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The roles of HSV-1 VP16 and ICP0 in modulating cellular innate antiviral responses

  • Author / Creator
    Hancock, Meaghan
  • Infection of most cell types with herpes simplex virus (HSV) mutants lacking the activation functions of VP16 and/or ICP0 results in repression of viral gene expression. However, the human osteosarcoma cell line U2OS supports the replication of VP16 and ICP0 mutants to nearly wild type levels. Prior to the studies presented in this thesis, the basis for the permissivity of U2OS cells to VP16 and ICP0 mutants had not been explored. Here, somatic cell fusion assays were used to determine that U2OS cells support the replication of VP16 and ICP0 mutants due to a defect in an innate gene silencing mechanism. The artificial induction of interferon stimulated genes that occurs during the somatic cell fusion assays is not the basis for the observed repression of viral gene expression. As one means of identifying components of the antiviral pathway defective in U2OS cells, restrictive cell types were treated with kinase inhibitors and infected with VP16 and/or ICP0 mutants. Although several compounds were identified which compensate for the defect in gene expression of VP16 mutants, these drugs also stimulate mutant virus gene expression in U2OS. Thus, U2OS are most likely not defective in the cellular signalling pathway(s) targeted by these compound(s). Finally, the importance of VP16 and ICP0 in modulating chromatin structure on the viral genome in both restrictive and permissive cells was examined, uncovering an essential role for both proteins in altering histone occupancy and acetylation levels. Importantly, U2OS cells have a defect in the chromatin-based pathway targeted by ICP0. However, evidence suggests that the ability of VP16 and ICP0 to affect histone occupancy and acetylation levels is not required for viral gene expression. Taken together, the results of this thesis demonstrate that U2OS cells support the replication of VP16 and ICP0 mutants due to a defect in an innate antiviral mechanism which does not involve the targets of several well characterized kinase inhibitors. The significance of the defect in a chromatin-based pathway targeted by ICP0 in U2OS cells remains to be elucidated.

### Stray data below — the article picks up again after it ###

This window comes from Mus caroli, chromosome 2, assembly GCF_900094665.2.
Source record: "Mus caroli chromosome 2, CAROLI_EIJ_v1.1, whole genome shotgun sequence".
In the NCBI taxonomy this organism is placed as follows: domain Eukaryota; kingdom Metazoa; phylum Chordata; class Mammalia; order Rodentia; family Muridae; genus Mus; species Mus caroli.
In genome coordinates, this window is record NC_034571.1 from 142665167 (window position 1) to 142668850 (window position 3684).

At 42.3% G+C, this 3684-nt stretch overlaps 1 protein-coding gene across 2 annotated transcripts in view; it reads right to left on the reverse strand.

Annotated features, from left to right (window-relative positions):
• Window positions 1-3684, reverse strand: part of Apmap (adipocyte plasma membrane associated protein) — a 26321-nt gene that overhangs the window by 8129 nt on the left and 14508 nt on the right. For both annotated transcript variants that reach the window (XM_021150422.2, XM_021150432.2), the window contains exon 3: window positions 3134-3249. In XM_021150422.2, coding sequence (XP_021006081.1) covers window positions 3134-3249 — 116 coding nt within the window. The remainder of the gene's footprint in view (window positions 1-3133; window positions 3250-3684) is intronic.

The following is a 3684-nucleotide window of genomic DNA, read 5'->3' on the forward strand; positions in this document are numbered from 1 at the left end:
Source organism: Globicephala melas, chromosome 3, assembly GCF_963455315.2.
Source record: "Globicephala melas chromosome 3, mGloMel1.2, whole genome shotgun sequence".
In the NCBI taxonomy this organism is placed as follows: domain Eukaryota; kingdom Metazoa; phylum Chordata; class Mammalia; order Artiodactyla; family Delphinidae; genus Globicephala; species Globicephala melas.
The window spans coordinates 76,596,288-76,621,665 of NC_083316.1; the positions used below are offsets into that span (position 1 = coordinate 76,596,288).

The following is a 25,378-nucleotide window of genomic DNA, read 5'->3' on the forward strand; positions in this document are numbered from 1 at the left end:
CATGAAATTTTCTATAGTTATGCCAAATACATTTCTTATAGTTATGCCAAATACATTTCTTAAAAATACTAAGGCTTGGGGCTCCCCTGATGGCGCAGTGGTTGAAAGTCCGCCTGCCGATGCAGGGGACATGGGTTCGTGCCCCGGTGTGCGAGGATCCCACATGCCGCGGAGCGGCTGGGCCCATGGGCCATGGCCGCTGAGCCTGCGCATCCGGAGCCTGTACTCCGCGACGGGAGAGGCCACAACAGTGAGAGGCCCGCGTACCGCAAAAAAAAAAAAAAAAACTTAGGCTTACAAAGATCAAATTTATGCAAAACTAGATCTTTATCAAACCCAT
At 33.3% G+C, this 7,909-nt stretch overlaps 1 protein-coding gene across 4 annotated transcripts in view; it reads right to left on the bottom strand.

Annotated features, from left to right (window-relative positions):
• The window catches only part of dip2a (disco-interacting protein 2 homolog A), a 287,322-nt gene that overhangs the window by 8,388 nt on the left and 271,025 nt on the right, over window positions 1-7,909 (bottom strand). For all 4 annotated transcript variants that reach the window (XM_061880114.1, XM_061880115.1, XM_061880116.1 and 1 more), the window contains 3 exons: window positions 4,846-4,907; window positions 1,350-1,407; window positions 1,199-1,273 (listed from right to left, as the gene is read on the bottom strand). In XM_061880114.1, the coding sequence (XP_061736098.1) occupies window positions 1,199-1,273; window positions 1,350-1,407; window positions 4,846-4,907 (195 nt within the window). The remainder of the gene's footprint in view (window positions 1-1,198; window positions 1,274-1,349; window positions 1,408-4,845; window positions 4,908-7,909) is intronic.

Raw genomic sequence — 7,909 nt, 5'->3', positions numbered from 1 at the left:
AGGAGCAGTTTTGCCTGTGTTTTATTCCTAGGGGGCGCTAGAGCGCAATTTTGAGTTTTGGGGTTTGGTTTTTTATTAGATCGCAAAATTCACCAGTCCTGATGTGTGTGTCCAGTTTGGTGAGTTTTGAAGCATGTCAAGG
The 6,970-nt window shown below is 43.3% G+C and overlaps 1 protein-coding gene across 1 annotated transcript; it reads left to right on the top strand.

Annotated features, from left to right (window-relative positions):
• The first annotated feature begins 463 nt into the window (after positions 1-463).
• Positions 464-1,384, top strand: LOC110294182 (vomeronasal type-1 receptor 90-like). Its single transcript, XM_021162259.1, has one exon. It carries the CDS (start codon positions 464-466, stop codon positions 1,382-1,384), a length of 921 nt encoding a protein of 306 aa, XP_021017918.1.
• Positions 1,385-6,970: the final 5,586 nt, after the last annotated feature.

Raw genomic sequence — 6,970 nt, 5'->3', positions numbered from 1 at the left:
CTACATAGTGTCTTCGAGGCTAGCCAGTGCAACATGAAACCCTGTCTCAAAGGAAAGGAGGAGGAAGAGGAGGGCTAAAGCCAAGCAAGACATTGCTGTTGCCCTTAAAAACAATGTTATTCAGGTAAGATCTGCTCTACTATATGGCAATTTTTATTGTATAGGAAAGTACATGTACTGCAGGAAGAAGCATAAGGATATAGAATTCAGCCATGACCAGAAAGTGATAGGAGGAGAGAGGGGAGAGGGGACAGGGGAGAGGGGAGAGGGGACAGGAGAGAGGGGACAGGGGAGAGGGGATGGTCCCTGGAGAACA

• Subjects / Keywords
  • Graduation date
    2010-06
  • Type of Item
    Thesis
  • Degree
    Doctor of Philosophy
  • DOI
    https://doi.org/10.7939/R33S8R
  • License
    This thesis is made available by the University of Alberta Libraries with permission of the copyright owner solely for non-commercial purposes. This thesis, or any portion thereof, may not otherwise be copied or reproduced without the written consent of the copyright owner, except to the extent permitted by Canadian copyright law.
  • Language
    English
  • Institution
    University of Alberta
  • Degree level
    Doctoral
  • Department
    • Department of Medical Microbiology and Immunology
  • Supervisor / co-supervisor and their department(s)
    • Smiley, James (Medical Microbiology and Immunology)
  • Examining committee members and their departments
    • Misra, Vikram (Department of Veterinary Microbiology)
    • Foley, Edan (Medical Microbiology and Immunology)
    • Schang, Luis (Biochemistry and Medical Microbiology and Immunology)
    • Hazes, Bart (Medical Microbiology and Immunology)